under the laws of the State of Arkansas, and doing business at the City of Hot Springs, in that state," and that plaintiffs, except "Alice F. South, who is a citizen and resident of Coahuila, Mexico," were all citizens and residents of the United States -- some of Louisiana, some of Texas, some of Mississippi, and one of Illinois.
That they are the only heirs at law of Don Juan Filhiol, who died intestate, a citizen of Louisiana, in 1821, and that they are the owners, in fee simple of a league or land described in the complaint.
Plaintiffs alleged that Filhiol was born in France in 1740. That he left that country in 1763, going to San Domingo, and thence to Philadelphia in 1779, and finally arrived in New Orleans in May of that year, where he joined the volunteers in the war between Spain and England. That in 1783, he was appointed by the King of Spain captain of the army and commandant of the militia, and assigned to duty at the post of Ouachita, in Louisiana, under instructions from Don Estevan Miro, the governor general of that province.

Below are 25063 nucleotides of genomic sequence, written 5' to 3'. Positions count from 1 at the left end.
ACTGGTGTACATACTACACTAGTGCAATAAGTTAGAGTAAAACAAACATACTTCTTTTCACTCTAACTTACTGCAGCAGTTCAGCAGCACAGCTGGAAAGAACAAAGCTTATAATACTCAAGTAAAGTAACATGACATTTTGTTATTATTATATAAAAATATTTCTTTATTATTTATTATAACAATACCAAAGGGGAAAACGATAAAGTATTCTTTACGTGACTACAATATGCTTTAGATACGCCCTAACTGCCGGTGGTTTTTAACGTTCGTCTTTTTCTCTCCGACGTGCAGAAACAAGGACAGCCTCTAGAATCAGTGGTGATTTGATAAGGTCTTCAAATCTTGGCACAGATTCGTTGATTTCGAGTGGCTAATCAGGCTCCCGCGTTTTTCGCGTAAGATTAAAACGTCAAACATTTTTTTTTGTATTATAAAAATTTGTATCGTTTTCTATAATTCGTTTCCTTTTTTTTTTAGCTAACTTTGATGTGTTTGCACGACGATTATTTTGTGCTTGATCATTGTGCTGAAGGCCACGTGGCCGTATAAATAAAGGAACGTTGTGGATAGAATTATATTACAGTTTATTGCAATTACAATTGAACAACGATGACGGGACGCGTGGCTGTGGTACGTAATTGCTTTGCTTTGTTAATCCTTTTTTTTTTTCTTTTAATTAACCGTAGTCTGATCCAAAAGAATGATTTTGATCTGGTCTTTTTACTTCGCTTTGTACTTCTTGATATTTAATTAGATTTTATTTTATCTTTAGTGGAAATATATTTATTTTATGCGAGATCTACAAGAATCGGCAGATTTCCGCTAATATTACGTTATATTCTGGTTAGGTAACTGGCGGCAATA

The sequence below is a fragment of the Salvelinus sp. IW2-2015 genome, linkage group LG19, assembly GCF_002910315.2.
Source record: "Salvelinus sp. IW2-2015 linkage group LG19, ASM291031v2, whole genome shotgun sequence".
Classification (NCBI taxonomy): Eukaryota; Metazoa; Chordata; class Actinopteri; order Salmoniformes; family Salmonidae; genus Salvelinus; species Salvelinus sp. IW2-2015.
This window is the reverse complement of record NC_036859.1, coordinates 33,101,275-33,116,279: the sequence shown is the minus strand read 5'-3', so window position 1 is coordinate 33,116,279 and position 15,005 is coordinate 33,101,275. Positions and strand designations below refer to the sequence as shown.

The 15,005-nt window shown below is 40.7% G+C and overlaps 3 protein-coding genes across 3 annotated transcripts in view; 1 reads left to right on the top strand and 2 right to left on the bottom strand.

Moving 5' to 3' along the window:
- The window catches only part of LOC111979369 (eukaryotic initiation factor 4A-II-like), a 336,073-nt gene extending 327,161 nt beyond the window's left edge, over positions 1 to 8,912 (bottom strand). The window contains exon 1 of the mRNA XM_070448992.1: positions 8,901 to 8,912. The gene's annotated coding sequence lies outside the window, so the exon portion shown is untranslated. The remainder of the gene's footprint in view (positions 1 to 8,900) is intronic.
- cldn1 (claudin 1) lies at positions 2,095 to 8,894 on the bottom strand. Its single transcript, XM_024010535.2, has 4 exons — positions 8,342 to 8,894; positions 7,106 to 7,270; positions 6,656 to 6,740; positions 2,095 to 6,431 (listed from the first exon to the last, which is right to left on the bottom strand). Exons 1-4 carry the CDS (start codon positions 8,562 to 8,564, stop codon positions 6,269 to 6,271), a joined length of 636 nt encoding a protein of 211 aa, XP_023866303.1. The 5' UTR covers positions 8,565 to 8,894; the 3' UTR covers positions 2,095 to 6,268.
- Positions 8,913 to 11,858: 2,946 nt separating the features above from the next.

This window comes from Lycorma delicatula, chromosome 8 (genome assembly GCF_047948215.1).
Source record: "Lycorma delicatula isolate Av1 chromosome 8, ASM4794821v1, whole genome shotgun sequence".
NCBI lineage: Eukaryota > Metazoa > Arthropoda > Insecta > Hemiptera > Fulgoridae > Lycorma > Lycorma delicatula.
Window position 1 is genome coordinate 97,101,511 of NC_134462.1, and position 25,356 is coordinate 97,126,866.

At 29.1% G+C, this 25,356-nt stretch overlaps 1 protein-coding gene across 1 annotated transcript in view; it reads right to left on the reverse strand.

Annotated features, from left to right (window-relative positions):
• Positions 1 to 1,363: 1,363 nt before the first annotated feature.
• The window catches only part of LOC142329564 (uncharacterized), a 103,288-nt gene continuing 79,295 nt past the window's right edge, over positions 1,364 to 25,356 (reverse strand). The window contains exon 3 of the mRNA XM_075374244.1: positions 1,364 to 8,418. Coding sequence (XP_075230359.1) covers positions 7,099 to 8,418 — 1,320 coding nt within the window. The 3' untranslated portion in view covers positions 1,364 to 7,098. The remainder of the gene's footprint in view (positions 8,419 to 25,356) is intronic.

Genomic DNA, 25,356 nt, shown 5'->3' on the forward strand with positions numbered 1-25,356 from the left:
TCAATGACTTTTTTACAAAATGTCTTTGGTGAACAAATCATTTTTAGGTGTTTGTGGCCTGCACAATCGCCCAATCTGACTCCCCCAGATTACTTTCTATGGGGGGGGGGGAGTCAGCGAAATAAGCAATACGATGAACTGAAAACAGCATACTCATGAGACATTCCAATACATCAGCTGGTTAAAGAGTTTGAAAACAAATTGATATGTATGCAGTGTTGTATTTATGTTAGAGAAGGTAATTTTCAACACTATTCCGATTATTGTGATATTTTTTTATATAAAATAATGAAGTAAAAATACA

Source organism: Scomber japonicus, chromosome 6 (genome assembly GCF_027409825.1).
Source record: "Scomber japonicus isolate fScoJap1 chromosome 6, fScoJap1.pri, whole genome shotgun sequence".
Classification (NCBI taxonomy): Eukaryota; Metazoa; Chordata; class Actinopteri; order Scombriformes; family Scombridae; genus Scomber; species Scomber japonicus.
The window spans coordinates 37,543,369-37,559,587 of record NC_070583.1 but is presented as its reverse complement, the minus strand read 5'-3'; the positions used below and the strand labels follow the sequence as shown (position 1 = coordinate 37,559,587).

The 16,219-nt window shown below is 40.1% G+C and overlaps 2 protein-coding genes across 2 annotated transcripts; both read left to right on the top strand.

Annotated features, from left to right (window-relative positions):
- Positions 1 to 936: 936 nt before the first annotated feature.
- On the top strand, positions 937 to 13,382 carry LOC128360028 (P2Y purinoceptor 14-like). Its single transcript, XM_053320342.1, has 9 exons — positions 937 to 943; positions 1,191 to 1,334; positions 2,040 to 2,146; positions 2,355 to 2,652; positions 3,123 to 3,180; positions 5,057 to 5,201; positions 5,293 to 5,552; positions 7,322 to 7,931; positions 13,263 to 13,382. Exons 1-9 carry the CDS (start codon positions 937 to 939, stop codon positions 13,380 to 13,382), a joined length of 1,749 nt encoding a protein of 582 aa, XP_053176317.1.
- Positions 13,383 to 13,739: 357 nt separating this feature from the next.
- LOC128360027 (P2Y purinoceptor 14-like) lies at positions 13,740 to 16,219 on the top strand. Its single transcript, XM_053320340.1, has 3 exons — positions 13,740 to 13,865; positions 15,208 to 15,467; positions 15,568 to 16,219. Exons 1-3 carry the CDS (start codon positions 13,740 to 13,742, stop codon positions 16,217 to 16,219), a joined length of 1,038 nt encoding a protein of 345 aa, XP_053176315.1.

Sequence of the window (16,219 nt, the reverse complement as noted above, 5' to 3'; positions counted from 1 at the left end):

That, on December 12, 1787, Filhiol memorialized the Governor of Louisiana and West Florida for a grant of land, whereon the governor ordered a survey of the land applied for, and that, before February 22, 1788, Don Carlos Trudeau, the then surveyor general of Louisiana, made a survey in accordance with the law as it then existed, and made a report thereof, with figurative plan, and proces verbal in due form, in and by which the land was described. That the survey, figurative plan, and proces verbal have been lost or destroyed, and plaintiffs could not produce them, but they alleged that, on February 22, 1788, Miro, as governor, made and delivered to Filhiol a grant for a certain league of land, the description of which was set forth in the complaint; that the grant was made while Filhiol was acting as commandant of the post of Ouachita, as a reward for his civil and military services in his position as commandant, and that Miro, as governor, was by the Spanish colonial laws vested with power to make grants of land, and to convey by such grants the absolute fee simple to the lands granted.